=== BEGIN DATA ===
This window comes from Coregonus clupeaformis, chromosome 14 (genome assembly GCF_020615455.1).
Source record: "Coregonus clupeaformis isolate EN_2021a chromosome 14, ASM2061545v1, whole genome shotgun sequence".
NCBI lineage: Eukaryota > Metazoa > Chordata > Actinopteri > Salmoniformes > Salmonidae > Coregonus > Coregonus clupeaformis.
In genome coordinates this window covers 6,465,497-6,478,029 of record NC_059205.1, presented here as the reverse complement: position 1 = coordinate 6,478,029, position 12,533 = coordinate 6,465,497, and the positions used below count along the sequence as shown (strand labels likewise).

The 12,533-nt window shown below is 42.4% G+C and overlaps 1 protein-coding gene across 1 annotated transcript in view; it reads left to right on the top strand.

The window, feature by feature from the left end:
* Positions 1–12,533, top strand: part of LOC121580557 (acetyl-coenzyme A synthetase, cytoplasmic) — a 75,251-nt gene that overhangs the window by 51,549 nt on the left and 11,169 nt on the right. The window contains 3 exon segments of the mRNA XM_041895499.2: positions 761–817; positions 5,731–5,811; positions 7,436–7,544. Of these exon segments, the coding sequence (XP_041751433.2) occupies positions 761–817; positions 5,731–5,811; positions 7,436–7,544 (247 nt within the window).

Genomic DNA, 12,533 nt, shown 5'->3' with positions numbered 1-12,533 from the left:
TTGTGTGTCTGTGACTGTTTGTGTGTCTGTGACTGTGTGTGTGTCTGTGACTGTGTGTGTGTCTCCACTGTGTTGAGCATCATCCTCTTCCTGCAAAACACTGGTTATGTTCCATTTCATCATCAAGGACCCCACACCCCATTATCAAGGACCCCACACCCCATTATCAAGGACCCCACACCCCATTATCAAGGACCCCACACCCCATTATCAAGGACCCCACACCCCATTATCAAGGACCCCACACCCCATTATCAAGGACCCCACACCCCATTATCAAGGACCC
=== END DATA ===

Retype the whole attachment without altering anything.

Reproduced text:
This window comes from Coregonus clupeaformis, chromosome 14 (genome assembly GCF_020615455.1).
Source record: "Coregonus clupeaformis isolate EN_2021a chromosome 14, ASM2061545v1, whole genome shotgun sequence".
NCBI lineage: Eukaryota > Metazoa > Chordata > Actinopteri > Salmoniformes > Salmonidae > Coregonus > Coregonus clupeaformis.
In genome coordinates this window covers 6,465,497-6,478,029 of record NC_059205.1, presented here as the reverse complement: position 1 = coordinate 6,478,029, position 12,533 = coordinate 6,465,497, and the positions used below count along the sequence as shown (strand labels likewise).

The 12,533-nt window shown below is 42.4% G+C and overlaps 1 protein-coding gene across 1 annotated transcript in view; it reads left to right on the top strand.

The window, feature by feature from the left end:
* Positions 1–12,533, top strand: part of LOC121580557 (acetyl-coenzyme A synthetase, cytoplasmic) — a 75,251-nt gene that overhangs the window by 51,549 nt on the left and 11,169 nt on the right. The window contains 3 exon segments of the mRNA XM_041895499.2: positions 761–817; positions 5,731–5,811; positions 7,436–7,544. Of these exon segments, the coding sequence (XP_041751433.2) occupies positions 761–817; positions 5,731–5,811; positions 7,436–7,544 (247 nt within the window).

Genomic DNA, 12,533 nt, shown 5'->3' with positions numbered 1-12,533 from the left:
TTGTGTGTCTGTGACTGTTTGTGTGTCTGTGACTGTGTGTGTGTCTGTGACTGTGTGTGTGTCTCCACTGTGTTGAGCATCATCCTCTTCCTGCAAAACACTGGTTATGTTCCATTTCATCATCAAGGACCCCACACCCCATTATCAAGGACCCCACACCCCATTATCAAGGACCCCACACCCCATTATCAAGGACCCCACACCCCATTATCAAGGACCCCACACCCCATTATCAAGGACCCCACACCCCATTATCAAGGACCCCACACCCCATTATCAAGGACCC